My blindness condition, perpetual degeneration or future regeneration Six years in the murk, but not lights out.


I’ve been up and down and over and out
And I know one thing
Each time I find myself flat on my face
I pick myself up and get back in the race

The Chairman of the Board, Francis Albert Sinatra


According to the WHO dated 11 October 2017, “an estimated 253 million people live with vision impairment: 36 million are blind and 217 million have moderate to severe vision impairment.”  Inclusive within the above statistics, there are about more than 450,000 Australians with a vision impairment.  I am one of these persons.

My purpose in posting this article is to establish a reference bench mark to note my progress, if any, in respect of my blindness condition, nearly six years after achieving the unenviable status of becoming legally blind.  Intentionally, others may benefit  from my commentary.

My wife Gillian is my confidante, gSight and amanuensis in all matters pertaining to my personal coping with my sight loss trauma.  From the beginning, Gillian has carried this burthen, enduring all the ups and downs, and at times, our road has been rocky.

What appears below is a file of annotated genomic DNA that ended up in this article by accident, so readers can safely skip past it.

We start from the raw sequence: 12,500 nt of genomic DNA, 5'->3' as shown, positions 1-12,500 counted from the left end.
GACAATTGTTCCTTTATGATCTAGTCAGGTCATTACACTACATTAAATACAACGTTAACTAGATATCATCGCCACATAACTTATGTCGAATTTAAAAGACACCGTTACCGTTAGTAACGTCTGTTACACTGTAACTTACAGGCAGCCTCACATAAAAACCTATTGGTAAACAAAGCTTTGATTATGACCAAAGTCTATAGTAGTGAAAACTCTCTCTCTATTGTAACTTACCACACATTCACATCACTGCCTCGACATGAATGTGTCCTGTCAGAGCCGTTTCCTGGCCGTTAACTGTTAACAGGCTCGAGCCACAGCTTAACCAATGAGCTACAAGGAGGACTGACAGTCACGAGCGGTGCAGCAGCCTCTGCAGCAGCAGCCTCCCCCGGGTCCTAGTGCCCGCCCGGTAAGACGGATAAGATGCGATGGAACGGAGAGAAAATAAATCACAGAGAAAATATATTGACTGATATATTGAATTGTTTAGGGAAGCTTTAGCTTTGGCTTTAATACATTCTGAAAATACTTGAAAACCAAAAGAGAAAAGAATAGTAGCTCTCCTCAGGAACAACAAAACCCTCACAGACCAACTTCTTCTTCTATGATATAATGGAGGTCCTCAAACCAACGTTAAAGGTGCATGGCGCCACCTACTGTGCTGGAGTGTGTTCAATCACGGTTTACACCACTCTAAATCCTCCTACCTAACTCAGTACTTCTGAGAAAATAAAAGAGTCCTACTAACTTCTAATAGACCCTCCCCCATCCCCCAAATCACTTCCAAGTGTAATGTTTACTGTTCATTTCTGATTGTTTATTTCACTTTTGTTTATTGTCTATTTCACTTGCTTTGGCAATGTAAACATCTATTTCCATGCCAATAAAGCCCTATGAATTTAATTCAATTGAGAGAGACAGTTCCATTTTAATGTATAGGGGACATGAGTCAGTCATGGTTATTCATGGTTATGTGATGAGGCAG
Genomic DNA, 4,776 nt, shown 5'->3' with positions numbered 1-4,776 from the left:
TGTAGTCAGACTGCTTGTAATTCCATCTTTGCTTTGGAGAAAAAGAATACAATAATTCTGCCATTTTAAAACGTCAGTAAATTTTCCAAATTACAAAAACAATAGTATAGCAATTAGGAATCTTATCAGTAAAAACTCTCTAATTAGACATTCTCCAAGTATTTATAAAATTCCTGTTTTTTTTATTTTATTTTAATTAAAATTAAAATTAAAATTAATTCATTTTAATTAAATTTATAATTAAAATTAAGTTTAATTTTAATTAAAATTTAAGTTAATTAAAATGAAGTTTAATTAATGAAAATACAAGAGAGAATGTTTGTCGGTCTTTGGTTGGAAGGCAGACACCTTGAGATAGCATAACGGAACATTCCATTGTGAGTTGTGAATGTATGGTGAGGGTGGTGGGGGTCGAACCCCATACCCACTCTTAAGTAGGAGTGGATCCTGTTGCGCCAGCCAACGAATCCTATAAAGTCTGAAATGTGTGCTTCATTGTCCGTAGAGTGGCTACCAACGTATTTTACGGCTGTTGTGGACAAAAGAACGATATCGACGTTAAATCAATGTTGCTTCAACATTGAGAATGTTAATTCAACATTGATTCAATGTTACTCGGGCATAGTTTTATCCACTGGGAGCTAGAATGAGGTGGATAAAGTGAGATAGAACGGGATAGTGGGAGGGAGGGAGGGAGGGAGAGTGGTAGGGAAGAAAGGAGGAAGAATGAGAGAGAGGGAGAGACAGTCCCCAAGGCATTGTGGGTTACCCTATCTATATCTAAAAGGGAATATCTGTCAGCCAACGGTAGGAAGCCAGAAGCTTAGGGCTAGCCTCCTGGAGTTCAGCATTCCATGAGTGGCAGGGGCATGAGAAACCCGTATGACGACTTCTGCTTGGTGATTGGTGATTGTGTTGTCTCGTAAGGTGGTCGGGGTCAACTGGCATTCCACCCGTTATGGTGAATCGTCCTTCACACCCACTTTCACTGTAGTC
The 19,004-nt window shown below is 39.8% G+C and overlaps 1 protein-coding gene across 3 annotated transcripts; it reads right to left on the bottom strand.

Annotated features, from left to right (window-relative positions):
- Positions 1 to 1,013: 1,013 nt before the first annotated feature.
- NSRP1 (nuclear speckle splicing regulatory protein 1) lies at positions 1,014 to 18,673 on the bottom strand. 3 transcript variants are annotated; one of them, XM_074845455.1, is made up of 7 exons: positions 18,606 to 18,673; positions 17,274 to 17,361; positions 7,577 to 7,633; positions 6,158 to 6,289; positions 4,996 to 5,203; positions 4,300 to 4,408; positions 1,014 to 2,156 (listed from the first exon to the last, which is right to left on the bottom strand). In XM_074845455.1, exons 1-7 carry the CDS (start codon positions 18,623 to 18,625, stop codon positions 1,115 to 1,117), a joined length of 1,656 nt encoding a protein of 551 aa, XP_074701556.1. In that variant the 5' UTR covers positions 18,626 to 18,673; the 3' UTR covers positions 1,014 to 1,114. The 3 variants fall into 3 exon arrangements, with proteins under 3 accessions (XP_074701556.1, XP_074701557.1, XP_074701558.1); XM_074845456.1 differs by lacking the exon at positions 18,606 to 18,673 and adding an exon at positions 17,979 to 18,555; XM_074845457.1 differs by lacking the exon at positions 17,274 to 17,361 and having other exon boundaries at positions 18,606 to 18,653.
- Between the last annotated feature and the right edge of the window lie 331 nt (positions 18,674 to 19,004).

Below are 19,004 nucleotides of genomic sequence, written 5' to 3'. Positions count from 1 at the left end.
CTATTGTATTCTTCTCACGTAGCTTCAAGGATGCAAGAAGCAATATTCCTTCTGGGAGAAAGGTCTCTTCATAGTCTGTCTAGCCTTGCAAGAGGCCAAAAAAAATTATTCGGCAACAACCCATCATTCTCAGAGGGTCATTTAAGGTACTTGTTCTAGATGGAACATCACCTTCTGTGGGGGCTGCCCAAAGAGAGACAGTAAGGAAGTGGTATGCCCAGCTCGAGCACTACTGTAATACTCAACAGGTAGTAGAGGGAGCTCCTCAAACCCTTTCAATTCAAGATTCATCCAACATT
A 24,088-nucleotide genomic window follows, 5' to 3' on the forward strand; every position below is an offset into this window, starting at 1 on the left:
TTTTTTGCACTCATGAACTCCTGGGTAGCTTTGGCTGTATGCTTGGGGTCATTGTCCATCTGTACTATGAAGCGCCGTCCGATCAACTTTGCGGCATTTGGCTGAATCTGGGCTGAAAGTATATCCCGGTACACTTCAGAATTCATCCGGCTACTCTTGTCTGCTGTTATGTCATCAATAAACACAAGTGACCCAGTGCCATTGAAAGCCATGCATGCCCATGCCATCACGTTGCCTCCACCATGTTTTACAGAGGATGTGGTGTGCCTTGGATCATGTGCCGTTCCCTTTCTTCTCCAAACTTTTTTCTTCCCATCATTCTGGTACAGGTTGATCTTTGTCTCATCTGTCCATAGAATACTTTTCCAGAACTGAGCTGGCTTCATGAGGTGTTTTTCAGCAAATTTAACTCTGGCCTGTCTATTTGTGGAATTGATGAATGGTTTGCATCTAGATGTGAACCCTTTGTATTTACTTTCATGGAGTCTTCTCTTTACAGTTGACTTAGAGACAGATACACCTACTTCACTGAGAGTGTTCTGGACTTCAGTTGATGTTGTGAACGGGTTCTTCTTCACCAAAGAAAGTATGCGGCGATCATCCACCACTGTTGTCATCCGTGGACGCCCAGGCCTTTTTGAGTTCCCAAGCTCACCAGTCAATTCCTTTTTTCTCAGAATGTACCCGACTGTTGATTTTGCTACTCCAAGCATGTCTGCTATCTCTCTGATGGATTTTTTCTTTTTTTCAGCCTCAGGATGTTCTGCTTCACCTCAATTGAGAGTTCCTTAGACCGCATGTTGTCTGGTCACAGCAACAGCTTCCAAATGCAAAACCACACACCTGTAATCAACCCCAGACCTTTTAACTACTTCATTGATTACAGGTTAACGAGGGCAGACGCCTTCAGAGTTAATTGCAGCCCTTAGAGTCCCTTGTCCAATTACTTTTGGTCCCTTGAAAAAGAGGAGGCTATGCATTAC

I cannot see your face


As a person impacted upon by the wet form of Macular Degeneration (MD) in both eyes for nearly six years, I have necessarily developed a serious interest in matters related to the improvement of the vision enhancement of persons affected by this disease.

Based on my personal experience, the three most important directions that may give hope to persons with sight loss due to wet MD, and not necessarily in order, are -

1.  Future possible medical breakthroughs in the restoration of sight loss.

Currently in Australia, there is no medical procedure or cure for the full or partial restoration of sight for persons affected by the wet form of MD.  In my case, my maculars became dead moonscapes known as disciform scarring and associated geographic atrophy, causing complete central vision loss, leaving me with only degenerating peripheral vision.  I guess I inherited the full genetic package.

Research work being undertaken in Japan and California, and at London’s Moorefield Hospital, may bring us some hope for the future.  In my layman’s understanding, gene and stem cell therapies are being trialled on selected patients with wet MD, for the purpose of vision restoration.  This is a work in progress and not currently available in the public domain.

Oddly enough, I still do not lose hope that a serious medical breakthrough may turn up one day, which may offer in the minimum, a partial restoration of sight for those who really know what vision loss is all about.  Fate will determine this.

2. Mental health coping mechanisms to live with a blindness condition.